For some people the reward of a career is found in a title or a salary, for others, it is in the glory, however fleeting, of sales records and performance numbers. But the most influential figures in a large organization’s success are not necessarily found at the top of the hierarchy. They are often those who mentor, build talent, and influence attitudes, from the mid-layers.
The capacity to inspire a team towards a desired result is not the exclusive domain of the impeccably attired, silver-tongued executive, but is sometimes found in a position just high enough in the organization to be heard, and close enough to the workforce, to understand.
In my single-company, thirty-five year run, I was (a couple of decades ago) one of a semi-youthful roster of managers fortunate enough to have had such a career influence.
Larry Deramo, who for many years headed up the Commercial Lines Underwriting department of a large, Canadian insurance company, struck the delicate balance of delivering results while doggedly looking after his people.
Over the longer term, organizations will inevitably go through good cycles and bad. It’s the latter that test the authenticity of relationships and expose inflated egos. The charade perpetuated by the self-interested is quickly laid bare, and the strength of genuine loyalties, reinforced.
Larry is a senior manager who – occasionally to his own detriment – put his people first. He has never been blinded by ego and lives the company credo of ‘doing the right thing.’ There’s an unshakeable loyalty and powerful motivation that develops when you know a manager is fighting the fight for you.
But support for people should not be mistaken for skewed business priorities or weakness of character. An enterprise survives on its bottom line and business targets and performance expectations were always made clear to us. There is a big difference, however, between having to and wanting to achieve something. Larry’s charges wanted to, and invariably delivered.
It was an honour for me to have had Larry forward my name as a candidate for his replacement in the National underwriting role, back in 2007, when he elected to apply his talents to the development of commercial business, in a lateral position with the same company.
After a few months of seeing very little of him – while I tried to learn a host of new responsibilities and fill a very big pair of shoes – our orbits finally aligned and we caught up over a bite and a beer.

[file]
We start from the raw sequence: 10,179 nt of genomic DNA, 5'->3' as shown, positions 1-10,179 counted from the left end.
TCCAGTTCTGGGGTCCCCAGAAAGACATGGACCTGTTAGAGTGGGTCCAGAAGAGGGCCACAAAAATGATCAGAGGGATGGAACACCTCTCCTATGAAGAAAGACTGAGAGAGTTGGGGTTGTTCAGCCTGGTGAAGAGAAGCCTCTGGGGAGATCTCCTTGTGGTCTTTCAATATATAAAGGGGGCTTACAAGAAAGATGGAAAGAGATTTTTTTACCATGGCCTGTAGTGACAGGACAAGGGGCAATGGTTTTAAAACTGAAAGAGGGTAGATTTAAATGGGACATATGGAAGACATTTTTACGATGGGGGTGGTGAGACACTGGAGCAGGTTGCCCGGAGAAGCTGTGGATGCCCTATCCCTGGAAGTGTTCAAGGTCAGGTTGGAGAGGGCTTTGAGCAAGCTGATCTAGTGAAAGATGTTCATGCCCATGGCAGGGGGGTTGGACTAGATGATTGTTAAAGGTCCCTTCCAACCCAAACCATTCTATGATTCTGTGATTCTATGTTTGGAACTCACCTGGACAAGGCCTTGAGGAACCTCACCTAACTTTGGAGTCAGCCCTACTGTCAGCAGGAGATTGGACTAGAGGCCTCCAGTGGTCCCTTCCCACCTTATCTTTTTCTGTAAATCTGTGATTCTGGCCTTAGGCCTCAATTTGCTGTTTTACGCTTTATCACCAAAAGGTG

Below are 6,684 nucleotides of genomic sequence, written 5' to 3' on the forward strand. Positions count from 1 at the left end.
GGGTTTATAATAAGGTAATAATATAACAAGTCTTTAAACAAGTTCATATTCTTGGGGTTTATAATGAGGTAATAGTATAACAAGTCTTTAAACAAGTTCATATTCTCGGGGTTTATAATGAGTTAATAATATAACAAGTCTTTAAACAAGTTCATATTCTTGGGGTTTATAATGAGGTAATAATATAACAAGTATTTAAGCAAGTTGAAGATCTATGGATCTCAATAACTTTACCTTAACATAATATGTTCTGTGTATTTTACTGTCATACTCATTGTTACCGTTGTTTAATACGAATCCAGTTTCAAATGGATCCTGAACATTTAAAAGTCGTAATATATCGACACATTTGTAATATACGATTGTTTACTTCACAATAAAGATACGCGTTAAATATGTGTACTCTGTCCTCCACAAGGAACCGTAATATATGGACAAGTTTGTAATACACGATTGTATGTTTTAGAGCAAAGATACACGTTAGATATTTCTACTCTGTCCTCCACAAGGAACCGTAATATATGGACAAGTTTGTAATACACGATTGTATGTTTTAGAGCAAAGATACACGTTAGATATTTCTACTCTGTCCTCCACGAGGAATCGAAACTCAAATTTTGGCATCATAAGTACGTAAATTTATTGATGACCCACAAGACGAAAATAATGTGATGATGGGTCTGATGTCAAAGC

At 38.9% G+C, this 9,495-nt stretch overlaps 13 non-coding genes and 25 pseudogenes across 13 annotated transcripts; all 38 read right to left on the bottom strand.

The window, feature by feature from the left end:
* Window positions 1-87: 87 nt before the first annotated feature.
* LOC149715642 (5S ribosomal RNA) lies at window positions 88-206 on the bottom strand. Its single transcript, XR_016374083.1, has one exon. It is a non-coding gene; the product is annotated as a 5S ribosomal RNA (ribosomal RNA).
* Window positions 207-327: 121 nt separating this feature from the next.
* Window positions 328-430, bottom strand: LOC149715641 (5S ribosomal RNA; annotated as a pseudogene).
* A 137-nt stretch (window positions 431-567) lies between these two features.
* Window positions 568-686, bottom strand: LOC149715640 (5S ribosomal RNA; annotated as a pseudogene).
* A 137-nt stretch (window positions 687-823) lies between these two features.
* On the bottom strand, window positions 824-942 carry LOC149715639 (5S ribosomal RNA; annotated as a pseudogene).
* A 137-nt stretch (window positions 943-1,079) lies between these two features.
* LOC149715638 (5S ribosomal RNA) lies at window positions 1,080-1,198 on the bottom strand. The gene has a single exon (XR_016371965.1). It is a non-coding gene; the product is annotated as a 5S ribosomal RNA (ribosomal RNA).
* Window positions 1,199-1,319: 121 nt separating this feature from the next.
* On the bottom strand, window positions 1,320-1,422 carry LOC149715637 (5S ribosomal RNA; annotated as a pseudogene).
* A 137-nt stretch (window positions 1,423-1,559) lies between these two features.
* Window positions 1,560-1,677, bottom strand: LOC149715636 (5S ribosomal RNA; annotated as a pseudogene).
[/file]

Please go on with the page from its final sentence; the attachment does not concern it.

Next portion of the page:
“If you’re wondering why you haven’t heard much from me,” he said, “it’s not that I haven’t wanted to help you, it’s because I was asked to leave you alone so you could put your own stamp on this department. But, Derrick, if you ever need my help, you know you can come to me any time.”
I did … and I did.
Perhaps a scenario less prevalent in an increasingly implacable business world, Larry knew how to meet work demands while keeping it fun. He earned a level of respect that still resonates at the highest levels of a convoluted industry, and he continues to put people together and make things happen, in his role with a prominent GTA brokerage.
It seems to me the legacy of effective leaders of people is more subtle than that of their numbers-at-all-costs counterparts, but it is also more meaningful. The impact of mentoring is pervasive, cascading well beyond the original layer of protégés directly exposed.
Managers of my time have done their best to emulate their model and provide the guidance, support and leadership he demonstrated so passionately. Now, many of the next generation of managers, we trained, carry that same influence into their own careers and apply it in teams they lead.
On behalf of myself and countless others whose careers and lives have been touched by your guidance and friendship, thank you, Larry D – forever loved and respected by your loyal flock.